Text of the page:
Geopolitics will often dominate the agenda for investment managers. So, what will be the geopolitical trends and events set to have an influence in investment management in 2019?
Firstly, there is no escaping the B word in 2019, as the UK prepares to leave the European Union (EU), potentially with no withdrawal deal agreed between itself and the other members of the continent and the future relationship between the two up in the air.
March 29 2019, ‘Brexit Day’, the day in which the UK must formally withdraw from the EU, will be an important date in the economic calendar as those involved prepare for the outcome or fallout as the UK ‘officially’ leaves the union.
Will China Trump the US?
Even before Brexit, the US president will aim to not be trumped in the face of an ongoing trade dispute with China. US president Trump and president of the People’s Republic of China, Xi Jinping, apparently agreed a trade ‘truce’ at the G20 summit in Buenos Aires late last year.
Following dinner discussions between the two world leaders, Trump agreed to delay his levy of 25% on most of imports from China: it was agreed that no tariffs would be imposed on China over the new year period.
However, March 1 marks the end of the extension for the US to increase tariffs on Chinese imports at a rate of 25%. Negotiations are still active between the two parties; however, it does not seem, at the time of writing, that any solid deal or truce has been formally agreed. Much like Brexit, this is up in the air, with consequences looming for the global investment management community.
"As certain events reverberate globally, asset managers and other members of the investment community will most likely be analysing how they will feel – and minimize - the impacts of them".
To put this dispute into context, Linda Yueh notes that, “when nations trade, prices of traded goods will converge, and so would the wages of those producing those products. That means that wages in America will decline and move towards those of its trading partner, say China, over time in the traded sectors”. If we extrapolate this comment and marry it with the assumption that US policy is currently largely directed by a protectionist federal government under Trump, it is difficult to see any end to the trade debate.
The right time to enter the China market?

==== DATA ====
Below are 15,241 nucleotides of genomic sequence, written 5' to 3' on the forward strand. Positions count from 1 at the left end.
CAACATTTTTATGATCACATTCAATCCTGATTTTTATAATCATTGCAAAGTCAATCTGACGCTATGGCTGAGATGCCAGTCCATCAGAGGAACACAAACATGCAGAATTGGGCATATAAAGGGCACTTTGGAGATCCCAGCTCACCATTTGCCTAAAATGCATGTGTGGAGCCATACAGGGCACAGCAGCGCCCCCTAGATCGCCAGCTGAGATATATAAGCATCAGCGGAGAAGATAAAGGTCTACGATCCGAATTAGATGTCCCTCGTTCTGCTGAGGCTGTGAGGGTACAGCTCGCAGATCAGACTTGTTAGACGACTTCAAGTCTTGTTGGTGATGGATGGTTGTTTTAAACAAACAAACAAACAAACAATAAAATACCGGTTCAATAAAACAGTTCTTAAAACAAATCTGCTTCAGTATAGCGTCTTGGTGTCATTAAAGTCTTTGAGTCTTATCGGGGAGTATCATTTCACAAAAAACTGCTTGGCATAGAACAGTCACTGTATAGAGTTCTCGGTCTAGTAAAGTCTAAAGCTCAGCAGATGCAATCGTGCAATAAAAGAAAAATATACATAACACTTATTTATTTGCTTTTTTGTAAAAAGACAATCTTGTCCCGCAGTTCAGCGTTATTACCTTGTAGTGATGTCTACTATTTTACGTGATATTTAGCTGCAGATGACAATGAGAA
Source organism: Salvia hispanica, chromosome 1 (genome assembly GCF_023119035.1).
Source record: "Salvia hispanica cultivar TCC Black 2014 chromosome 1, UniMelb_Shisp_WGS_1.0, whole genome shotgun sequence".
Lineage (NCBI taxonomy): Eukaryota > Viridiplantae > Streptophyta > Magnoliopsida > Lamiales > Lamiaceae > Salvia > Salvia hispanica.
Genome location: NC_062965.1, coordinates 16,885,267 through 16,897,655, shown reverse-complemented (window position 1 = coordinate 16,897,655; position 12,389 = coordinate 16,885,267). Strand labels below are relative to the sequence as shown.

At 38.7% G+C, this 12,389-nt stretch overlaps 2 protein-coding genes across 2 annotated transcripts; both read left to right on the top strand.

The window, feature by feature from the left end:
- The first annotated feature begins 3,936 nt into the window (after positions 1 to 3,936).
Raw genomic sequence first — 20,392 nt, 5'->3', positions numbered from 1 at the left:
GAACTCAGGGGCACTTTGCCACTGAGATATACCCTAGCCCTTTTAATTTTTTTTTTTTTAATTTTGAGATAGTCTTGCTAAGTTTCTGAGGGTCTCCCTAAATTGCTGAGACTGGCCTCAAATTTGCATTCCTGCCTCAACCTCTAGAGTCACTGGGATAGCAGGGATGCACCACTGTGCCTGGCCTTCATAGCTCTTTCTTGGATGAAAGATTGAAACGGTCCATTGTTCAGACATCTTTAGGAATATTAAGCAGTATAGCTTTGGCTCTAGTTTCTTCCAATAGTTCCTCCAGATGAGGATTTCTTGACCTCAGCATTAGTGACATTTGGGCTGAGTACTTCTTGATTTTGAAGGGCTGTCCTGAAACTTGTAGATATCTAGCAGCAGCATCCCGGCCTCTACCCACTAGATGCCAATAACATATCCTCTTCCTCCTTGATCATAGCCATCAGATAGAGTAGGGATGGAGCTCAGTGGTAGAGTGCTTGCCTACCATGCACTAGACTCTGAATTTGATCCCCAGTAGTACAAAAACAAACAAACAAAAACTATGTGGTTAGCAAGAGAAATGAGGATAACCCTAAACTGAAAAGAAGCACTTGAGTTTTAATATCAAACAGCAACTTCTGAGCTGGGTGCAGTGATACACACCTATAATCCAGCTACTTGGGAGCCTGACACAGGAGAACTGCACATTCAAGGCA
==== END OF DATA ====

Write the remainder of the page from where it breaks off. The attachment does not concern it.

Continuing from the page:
China’s economic growth slowed towards the end of last year to 6.5pc, which was the slowest growth since the financial crisis and only modest growth is expected next year, according to the country; deaccelerating economic growth according to others, as Xiping aims to continue support for infrastructure, jobs and promote reform.
"...Some even believe that we may see a global financial crisis and subsequent recession this year. Global debt hit a high in 2018; global debt has increased twofold in just 15 years and it now stands at over three times the amount of global GDP. This, combined with other geopolitical issues, has led to some predict a crash in 2019."
China has opened opportunity in the market with sweeping policy changes and the investment management market has the potential to grow to $17 trillion by 2030. However, how those in the industry will approach entering is still a tricky business.
Global sluggishness: How will the world economy fare?
In the context of global economic growth, the International Monetary Fund (IMF), in its World Economic Outlook for 2019 lowered its forecast for global economic growth this year due to rising protectionism related to trade and unstable emerging markets. The forecast includes the US (which has already raised federal interest rates due to market instability and slowed-down global growth), China, Japan and the Eurozone as well as many emerging markets.
According to Isabelle Mateos y Lago, Chief Multi-Asset Strategist at BlackRock, “the effect of geopolitical shocks on global markets is often short-lived”. However, she continues that, “the global impact has been more acute and long-lasting when the economic backdrop was weak. As global growth slows in 2019, we see markets becoming more sensitive to geopolitical risks as a result”.
A new financial crisis and recession?
Moving further beyond slowing economic growth, some even believe that we may see a global financial crisis and subsequent recession this year.
Global debt hit a high in 2018; global debt has increased twofold in just 15 years and it now stands at over three times the amount of global GDP. This, combined with other geopolitical issues, has led to some predict a crash in 2019.
Democratic elections; the rise of populism and the far-right
Adding to these two behemoth geopolitical narratives and the issue of global economic growth, the rise of political populist parties in European countries such as Italy and far-right nationalist parties such as in France and over 2 billion people voting in national elections this year are sure to have a profound effect on the global economy.
As certain events reverberate globally, asset managers and other members of the investment community will most likely be analysing how they will feel – and minimize - the impacts of them.